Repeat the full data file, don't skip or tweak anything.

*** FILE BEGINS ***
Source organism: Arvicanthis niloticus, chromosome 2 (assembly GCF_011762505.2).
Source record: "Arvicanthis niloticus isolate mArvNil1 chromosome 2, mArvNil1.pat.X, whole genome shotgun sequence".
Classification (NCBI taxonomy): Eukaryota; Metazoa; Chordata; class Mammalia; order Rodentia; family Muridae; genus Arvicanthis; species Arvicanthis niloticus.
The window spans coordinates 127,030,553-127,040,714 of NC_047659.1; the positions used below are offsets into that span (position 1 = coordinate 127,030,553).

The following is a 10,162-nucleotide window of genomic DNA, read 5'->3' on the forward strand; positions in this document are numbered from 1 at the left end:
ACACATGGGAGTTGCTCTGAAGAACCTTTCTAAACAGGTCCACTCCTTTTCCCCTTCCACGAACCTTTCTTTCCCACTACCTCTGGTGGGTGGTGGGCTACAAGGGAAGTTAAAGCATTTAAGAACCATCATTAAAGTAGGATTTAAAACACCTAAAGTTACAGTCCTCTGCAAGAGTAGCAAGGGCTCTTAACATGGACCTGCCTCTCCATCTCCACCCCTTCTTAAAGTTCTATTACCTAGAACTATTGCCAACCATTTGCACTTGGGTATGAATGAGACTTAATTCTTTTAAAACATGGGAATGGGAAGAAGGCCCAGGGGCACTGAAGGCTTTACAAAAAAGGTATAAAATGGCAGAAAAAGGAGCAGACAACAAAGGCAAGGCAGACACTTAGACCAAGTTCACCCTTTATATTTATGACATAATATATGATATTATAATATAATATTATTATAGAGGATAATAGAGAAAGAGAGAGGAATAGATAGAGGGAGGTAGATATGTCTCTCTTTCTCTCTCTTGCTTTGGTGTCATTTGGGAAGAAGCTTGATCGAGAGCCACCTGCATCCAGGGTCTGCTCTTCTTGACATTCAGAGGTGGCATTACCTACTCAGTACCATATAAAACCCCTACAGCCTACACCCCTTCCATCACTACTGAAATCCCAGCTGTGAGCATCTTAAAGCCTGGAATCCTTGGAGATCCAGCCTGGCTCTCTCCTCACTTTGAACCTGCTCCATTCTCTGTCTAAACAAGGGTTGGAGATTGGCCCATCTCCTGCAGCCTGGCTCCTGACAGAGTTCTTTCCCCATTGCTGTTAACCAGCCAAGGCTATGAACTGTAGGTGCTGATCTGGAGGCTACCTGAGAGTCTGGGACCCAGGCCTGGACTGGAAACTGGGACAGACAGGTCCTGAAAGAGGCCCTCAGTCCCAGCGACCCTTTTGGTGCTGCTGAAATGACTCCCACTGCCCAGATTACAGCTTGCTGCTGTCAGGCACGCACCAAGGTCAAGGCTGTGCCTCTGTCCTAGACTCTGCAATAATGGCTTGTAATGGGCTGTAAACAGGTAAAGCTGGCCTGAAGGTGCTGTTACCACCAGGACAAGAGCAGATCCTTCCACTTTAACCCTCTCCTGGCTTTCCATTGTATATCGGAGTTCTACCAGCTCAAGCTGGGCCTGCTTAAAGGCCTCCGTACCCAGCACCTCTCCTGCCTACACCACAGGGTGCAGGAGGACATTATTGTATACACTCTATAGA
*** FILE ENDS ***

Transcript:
Source organism: Arvicanthis niloticus, chromosome 2 (assembly GCF_011762505.2).
Source record: "Arvicanthis niloticus isolate mArvNil1 chromosome 2, mArvNil1.pat.X, whole genome shotgun sequence".
Classification (NCBI taxonomy): Eukaryota; Metazoa; Chordata; class Mammalia; order Rodentia; family Muridae; genus Arvicanthis; species Arvicanthis niloticus.
The window spans coordinates 127,030,553-127,040,714 of NC_047659.1; the positions used below are offsets into that span (position 1 = coordinate 127,030,553).

The following is a 10,162-nucleotide window of genomic DNA, read 5'->3' on the forward strand; positions in this document are numbered from 1 at the left end:
ACACATGGGAGTTGCTCTGAAGAACCTTTCTAAACAGGTCCACTCCTTTTCCCCTTCCACGAACCTTTCTTTCCCACTACCTCTGGTGGGTGGTGGGCTACAAGGGAAGTTAAAGCATTTAAGAACCATCATTAAAGTAGGATTTAAAACACCTAAAGTTACAGTCCTCTGCAAGAGTAGCAAGGGCTCTTAACATGGACCTGCCTCTCCATCTCCACCCCTTCTTAAAGTTCTATTACCTAGAACTATTGCCAACCATTTGCACTTGGGTATGAATGAGACTTAATTCTTTTAAAACATGGGAATGGGAAGAAGGCCCAGGGGCACTGAAGGCTTTACAAAAAAGGTATAAAATGGCAGAAAAAGGAGCAGACAACAAAGGCAAGGCAGACACTTAGACCAAGTTCACCCTTTATATTTATGACATAATATATGATATTATAATATAATATTATTATAGAGGATAATAGAGAAAGAGAGAGGAATAGATAGAGGGAGGTAGATATGTCTCTCTTTCTCTCTCTTGCTTTGGTGTCATTTGGGAAGAAGCTTGATCGAGAGCCACCTGCATCCAGGGTCTGCTCTTCTTGACATTCAGAGGTGGCATTACCTACTCAGTACCATATAAAACCCCTACAGCCTACACCCCTTCCATCACTACTGAAATCCCAGCTGTGAGCATCTTAAAGCCTGGAATCCTTGGAGATCCAGCCTGGCTCTCTCCTCACTTTGAACCTGCTCCATTCTCTGTCTAAACAAGGGTTGGAGATTGGCCCATCTCCTGCAGCCTGGCTCCTGACAGAGTTCTTTCCCCATTGCTGTTAACCAGCCAAGGCTATGAACTGTAGGTGCTGATCTGGAGGCTACCTGAGAGTCTGGGACCCAGGCCTGGACTGGAAACTGGGACAGACAGGTCCTGAAAGAGGCCCTCAGTCCCAGCGACCCTTTTGGTGCTGCTGAAATGACTCCCACTGCCCAGATTACAGCTTGCTGCTGTCAGGCACGCACCAAGGTCAAGGCTGTGCCTCTGTCCTAGACTCTGCAATAATGGCTTGTAATGGGCTGTAAACAGGTAAAGCTGGCCTGAAGGTGCTGTTACCACCAGGACAAGAGCAGATCCTTCCACTTTAACCCTCTCCTGGCTTTCCATTGTATATCGGAGTTCTACCAGCTCAAGCTGGGCCTGCTTAAAGGCCTCCGTACCCAGCACCTCTCCTGCCTACACCACAGGGTGCAGGAGGACATTATTGTATACACTCTATAGA